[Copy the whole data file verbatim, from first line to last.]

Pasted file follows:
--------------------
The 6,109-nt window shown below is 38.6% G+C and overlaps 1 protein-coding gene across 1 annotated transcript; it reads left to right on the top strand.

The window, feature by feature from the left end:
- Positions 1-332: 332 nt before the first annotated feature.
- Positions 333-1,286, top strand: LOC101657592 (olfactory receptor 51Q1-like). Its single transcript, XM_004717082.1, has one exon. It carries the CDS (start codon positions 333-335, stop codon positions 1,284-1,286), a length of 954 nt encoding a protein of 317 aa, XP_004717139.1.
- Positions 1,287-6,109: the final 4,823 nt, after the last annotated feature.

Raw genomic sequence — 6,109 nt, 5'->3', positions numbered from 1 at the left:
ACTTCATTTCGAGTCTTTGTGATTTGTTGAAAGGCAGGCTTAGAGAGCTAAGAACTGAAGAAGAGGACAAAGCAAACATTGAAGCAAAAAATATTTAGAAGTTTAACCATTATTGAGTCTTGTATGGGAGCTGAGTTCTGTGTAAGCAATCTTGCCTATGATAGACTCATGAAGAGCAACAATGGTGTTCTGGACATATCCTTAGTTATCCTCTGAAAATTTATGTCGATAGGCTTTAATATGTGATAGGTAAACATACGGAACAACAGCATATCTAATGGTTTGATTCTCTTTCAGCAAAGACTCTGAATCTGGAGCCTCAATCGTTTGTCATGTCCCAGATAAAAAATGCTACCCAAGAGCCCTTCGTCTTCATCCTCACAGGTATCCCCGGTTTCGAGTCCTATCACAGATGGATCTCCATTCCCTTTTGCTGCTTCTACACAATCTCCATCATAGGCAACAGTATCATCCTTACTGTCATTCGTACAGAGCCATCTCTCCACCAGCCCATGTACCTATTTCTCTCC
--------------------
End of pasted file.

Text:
The 6,109-nt window shown below is 38.6% G+C and overlaps 1 protein-coding gene across 1 annotated transcript; it reads left to right on the top strand.

The window, feature by feature from the left end:
- Positions 1-332: 332 nt before the first annotated feature.
- Positions 333-1,286, top strand: LOC101657592 (olfactory receptor 51Q1-like). Its single transcript, XM_004717082.1, has one exon. It carries the CDS (start codon positions 333-335, stop codon positions 1,284-1,286), a length of 954 nt encoding a protein of 317 aa, XP_004717139.1.
- Positions 1,287-6,109: the final 4,823 nt, after the last annotated feature.

Raw genomic sequence — 6,109 nt, 5'->3', positions numbered from 1 at the left:
ACTTCATTTCGAGTCTTTGTGATTTGTTGAAAGGCAGGCTTAGAGAGCTAAGAACTGAAGAAGAGGACAAAGCAAACATTGAAGCAAAAAATATTTAGAAGTTTAACCATTATTGAGTCTTGTATGGGAGCTGAGTTCTGTGTAAGCAATCTTGCCTATGATAGACTCATGAAGAGCAACAATGGTGTTCTGGACATATCCTTAGTTATCCTCTGAAAATTTATGTCGATAGGCTTTAATATGTGATAGGTAAACATACGGAACAACAGCATATCTAATGGTTTGATTCTCTTTCAGCAAAGACTCTGAATCTGGAGCCTCAATCGTTTGTCATGTCCCAGATAAAAAATGCTACCCAAGAGCCCTTCGTCTTCATCCTCACAGGTATCCCCGGTTTCGAGTCCTATCACAGATGGATCTCCATTCCCTTTTGCTGCTTCTACACAATCTCCATCATAGGCAACAGTATCATCCTTACTGTCATTCGTACAGAGCCATCTCTCCACCAGCCCATGTACCTATTTCTCTCC